Millennium Bridge which you pass under on the way to the cycle trail

Passing the old Terry's chocolate factory

Passing the old Terry’s chocolate factory

Part of the trail crosses Chester racecourse

Part of the trail crosses York racecourse

The Fisher of Dreams (man or woman) with bike and dog, sitting on Naburn Bridge along the cycle trail

The Fisher of Dreams (man or woman) with bike and dog, sitting on Naburn Bridge along the cycle trail

Bri on Naburn Bridge

Bri on Naburn Bridge

We only spent a little time in the centre during this stay, dining and a few drinks in a couple of the older pubs and in the Shambles area.  We also grabbed a moment to visit the infamous Dick Turpin’s grave in St George’s graveyard.

The grave of Dick Turpin (John Palmer)

Dick Turpin’s (John Palmer) headstone

Dick Turpin’s grave

The time just seems to fly on our two-night Jolly jaunts.  We took a few pics along the way:-

History all around you as you pass through York

Historic York

Clifford’s Tower, the largest remaining part of York Castle. http://www.english-heritage.org.uk/visit/places/cliffords-tower-york

On our first evening, we enjoyed a tasty meal at Wilde’s Wine Bar & Bistro. http://www.wildeswinebar.co.uk/

The Three Tuns Inn, a tourist destination in it's own right http://www.visityork.org/thedms.aspx?dms=3&GroupId=3&venue=1506384#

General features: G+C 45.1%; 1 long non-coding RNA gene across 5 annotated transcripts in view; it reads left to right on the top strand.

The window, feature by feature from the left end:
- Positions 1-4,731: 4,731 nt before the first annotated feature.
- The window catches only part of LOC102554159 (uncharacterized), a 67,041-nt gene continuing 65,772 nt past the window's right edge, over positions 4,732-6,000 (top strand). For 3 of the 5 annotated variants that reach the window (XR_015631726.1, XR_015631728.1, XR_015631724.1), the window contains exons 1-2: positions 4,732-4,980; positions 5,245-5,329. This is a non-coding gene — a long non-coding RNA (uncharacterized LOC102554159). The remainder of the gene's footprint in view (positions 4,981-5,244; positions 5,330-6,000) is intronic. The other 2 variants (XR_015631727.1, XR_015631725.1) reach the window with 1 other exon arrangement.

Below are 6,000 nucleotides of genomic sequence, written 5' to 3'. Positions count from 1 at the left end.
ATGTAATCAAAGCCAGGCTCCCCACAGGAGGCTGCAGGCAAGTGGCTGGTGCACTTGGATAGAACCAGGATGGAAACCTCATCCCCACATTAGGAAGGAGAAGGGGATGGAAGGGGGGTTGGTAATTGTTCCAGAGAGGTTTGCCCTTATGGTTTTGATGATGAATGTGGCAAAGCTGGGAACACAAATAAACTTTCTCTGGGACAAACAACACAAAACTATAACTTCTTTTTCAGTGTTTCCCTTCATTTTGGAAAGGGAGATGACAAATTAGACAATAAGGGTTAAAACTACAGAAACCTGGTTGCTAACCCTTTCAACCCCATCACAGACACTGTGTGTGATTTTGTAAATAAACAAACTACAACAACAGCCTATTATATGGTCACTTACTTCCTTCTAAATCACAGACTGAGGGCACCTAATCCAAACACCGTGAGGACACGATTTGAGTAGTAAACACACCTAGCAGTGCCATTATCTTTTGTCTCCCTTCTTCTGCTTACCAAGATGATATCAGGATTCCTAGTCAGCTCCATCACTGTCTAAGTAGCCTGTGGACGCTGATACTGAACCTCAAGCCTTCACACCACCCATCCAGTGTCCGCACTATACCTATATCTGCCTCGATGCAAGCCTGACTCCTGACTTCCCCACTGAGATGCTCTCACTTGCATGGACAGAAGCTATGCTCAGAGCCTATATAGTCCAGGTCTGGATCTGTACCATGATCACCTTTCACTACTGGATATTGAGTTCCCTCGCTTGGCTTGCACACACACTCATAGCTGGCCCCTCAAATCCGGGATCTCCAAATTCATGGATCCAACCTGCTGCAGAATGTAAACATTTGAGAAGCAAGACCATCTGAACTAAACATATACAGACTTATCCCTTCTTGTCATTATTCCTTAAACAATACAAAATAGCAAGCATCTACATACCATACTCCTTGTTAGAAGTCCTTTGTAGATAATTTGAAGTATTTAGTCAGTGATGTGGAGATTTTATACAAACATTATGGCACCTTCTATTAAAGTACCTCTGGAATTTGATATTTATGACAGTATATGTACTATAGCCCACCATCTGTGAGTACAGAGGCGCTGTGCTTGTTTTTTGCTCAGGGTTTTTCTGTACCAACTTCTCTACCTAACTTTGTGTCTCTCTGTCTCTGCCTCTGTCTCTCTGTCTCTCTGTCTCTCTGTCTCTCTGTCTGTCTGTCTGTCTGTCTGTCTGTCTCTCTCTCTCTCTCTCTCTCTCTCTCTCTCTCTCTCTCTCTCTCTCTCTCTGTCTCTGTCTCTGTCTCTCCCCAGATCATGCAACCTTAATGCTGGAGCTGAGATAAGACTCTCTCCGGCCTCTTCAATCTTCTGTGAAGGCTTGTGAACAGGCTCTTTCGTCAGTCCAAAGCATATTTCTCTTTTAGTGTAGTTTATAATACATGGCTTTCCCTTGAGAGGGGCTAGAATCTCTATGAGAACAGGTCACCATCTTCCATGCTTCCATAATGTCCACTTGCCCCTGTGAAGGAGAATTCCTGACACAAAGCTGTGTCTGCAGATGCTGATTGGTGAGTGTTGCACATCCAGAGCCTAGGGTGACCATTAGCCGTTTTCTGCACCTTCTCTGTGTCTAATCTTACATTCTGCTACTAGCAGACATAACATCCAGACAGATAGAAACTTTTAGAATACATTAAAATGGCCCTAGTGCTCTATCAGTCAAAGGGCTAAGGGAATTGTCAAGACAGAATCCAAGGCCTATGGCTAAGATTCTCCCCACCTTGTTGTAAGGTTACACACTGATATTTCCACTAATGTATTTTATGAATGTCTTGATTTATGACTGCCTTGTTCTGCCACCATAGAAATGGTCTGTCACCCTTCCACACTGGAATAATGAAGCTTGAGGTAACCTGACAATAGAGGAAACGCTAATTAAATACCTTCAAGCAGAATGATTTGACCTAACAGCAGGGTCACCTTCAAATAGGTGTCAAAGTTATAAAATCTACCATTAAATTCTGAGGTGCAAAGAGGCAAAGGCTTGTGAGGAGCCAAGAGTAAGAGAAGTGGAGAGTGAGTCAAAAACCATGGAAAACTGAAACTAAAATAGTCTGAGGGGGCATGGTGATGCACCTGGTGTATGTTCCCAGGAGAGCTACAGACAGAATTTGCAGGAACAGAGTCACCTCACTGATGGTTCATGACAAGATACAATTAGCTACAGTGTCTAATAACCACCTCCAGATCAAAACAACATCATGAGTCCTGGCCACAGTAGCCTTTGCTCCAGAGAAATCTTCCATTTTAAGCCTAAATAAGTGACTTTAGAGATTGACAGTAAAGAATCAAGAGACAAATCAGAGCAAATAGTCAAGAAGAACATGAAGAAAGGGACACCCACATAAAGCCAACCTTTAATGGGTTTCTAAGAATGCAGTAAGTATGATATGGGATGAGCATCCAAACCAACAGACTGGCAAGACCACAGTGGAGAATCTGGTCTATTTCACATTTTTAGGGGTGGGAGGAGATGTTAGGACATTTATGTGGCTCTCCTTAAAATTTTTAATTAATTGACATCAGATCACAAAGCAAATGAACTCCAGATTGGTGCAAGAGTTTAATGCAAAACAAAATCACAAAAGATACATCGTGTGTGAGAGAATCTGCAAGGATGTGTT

The 300 year old Three Tuns Inn, a tourist destination in it’s own right
http://www.visityork.org/thedms.aspx?dms=3&GroupId=3&venue=1506384#

History of the Three Tuns Inn

History of the Three Tuns Inn

The Golden Fleece, claiming to be the oldest and most haunted premises in York … http://www.thegoldenfleeceyork.co.uk/

History of The Golden Fleece

History of The Golden Fleece

Cosy and beautifully lit inside. We didn't see any ghosts during this visit ...

Cosy and beautifully lit inside. We didn’t see any ghosts during this visit …

The Shrine of Margaret Clitherow, a sacred site in the Shambles, a small medieval house believed to have been the home of Margaret Clitherow - a 16th Century Catholic martyr. She was knighted in 1970 by Pope Paul VI who called her

The Shrine of Margaret Clitherow, a sacred site in the Shambles, a small medieval house believed to have been the home of Margaret Clitherow – a 16th Century Catholic martyr. She was knighted in 1970 by Pope Paul VI who called her “The Pearl of York”
http://www.sacred-destinations.com/england/york-margaret-clitherow-shrine

 

We had a strange encounter on the way back to camp, while walking by a roundabout.  An old double decker bus hurtled around the bend causing an old hand bell to fly from the door and practically drop at our feet.  It happened quickly, no idea which bus company it was. so we thought it’d make a nice memento of our trip.  Let us know if it looks familiar to you, you know, if it rings a bell … (sorry!).

Our interesting souvenir handbell which we'll keep on Jolly.

Our interesting souvenir handbell which we’ll keep on Jolly.

 

Route back to camp

Route back to camp

Night walk by the River Ouse

Night walk by the River Ouse

A welcome return to Jolly after a busy day/night

A welcome return to Jolly after a busy day/night

Another fun trip.  Next time we plan to spend more time in the centre of York itself .. whenever that will be.  Watch this space!

ONWARD!>>>>

Suzie & Bri